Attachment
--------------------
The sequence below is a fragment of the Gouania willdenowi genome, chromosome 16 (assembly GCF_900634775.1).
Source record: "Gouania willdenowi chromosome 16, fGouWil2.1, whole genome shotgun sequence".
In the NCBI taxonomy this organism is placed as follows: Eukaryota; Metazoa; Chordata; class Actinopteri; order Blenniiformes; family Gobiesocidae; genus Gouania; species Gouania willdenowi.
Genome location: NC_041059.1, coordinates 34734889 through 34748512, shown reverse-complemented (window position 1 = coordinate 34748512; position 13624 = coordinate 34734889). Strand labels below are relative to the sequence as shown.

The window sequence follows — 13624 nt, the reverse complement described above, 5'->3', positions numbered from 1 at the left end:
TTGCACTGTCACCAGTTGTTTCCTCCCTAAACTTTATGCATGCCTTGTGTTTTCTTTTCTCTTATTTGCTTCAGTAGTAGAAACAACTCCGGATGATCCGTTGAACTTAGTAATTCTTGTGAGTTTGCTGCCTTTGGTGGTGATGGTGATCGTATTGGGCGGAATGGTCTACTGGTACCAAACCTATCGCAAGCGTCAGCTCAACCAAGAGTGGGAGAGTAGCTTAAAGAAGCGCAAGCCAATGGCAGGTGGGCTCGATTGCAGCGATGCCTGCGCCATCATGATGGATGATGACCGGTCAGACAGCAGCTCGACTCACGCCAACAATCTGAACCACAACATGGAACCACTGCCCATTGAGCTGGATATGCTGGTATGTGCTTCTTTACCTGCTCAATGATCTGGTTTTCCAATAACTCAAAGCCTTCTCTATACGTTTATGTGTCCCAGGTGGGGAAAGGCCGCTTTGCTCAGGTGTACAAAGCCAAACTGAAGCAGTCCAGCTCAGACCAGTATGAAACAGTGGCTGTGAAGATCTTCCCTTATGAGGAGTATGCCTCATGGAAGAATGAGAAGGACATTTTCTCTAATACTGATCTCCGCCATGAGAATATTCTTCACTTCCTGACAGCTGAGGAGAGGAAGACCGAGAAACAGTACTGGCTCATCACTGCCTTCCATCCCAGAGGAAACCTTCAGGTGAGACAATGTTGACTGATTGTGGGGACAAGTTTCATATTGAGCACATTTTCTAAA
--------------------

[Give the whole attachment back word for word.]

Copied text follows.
The sequence below is a fragment of the Gouania willdenowi genome, chromosome 16 (assembly GCF_900634775.1).
Source record: "Gouania willdenowi chromosome 16, fGouWil2.1, whole genome shotgun sequence".
In the NCBI taxonomy this organism is placed as follows: Eukaryota; Metazoa; Chordata; class Actinopteri; order Blenniiformes; family Gobiesocidae; genus Gouania; species Gouania willdenowi.
Genome location: NC_041059.1, coordinates 34734889 through 34748512, shown reverse-complemented (window position 1 = coordinate 34748512; position 13624 = coordinate 34734889). Strand labels below are relative to the sequence as shown.

The window sequence follows — 13624 nt, the reverse complement described above, 5'->3', positions numbered from 1 at the left end:
TTGCACTGTCACCAGTTGTTTCCTCCCTAAACTTTATGCATGCCTTGTGTTTTCTTTTCTCTTATTTGCTTCAGTAGTAGAAACAACTCCGGATGATCCGTTGAACTTAGTAATTCTTGTGAGTTTGCTGCCTTTGGTGGTGATGGTGATCGTATTGGGCGGAATGGTCTACTGGTACCAAACCTATCGCAAGCGTCAGCTCAACCAAGAGTGGGAGAGTAGCTTAAAGAAGCGCAAGCCAATGGCAGGTGGGCTCGATTGCAGCGATGCCTGCGCCATCATGATGGATGATGACCGGTCAGACAGCAGCTCGACTCACGCCAACAATCTGAACCACAACATGGAACCACTGCCCATTGAGCTGGATATGCTGGTATGTGCTTCTTTACCTGCTCAATGATCTGGTTTTCCAATAACTCAAAGCCTTCTCTATACGTTTATGTGTCCCAGGTGGGGAAAGGCCGCTTTGCTCAGGTGTACAAAGCCAAACTGAAGCAGTCCAGCTCAGACCAGTATGAAACAGTGGCTGTGAAGATCTTCCCTTATGAGGAGTATGCCTCATGGAAGAATGAGAAGGACATTTTCTCTAATACTGATCTCCGCCATGAGAATATTCTTCACTTCCTGACAGCTGAGGAGAGGAAGACCGAGAAACAGTACTGGCTCATCACTGCCTTCCATCCCAGAGGAAACCTTCAGGTGAGACAATGTTGACTGATTGTGGGGACAAGTTTCATATTGAGCACATTTTCTAAA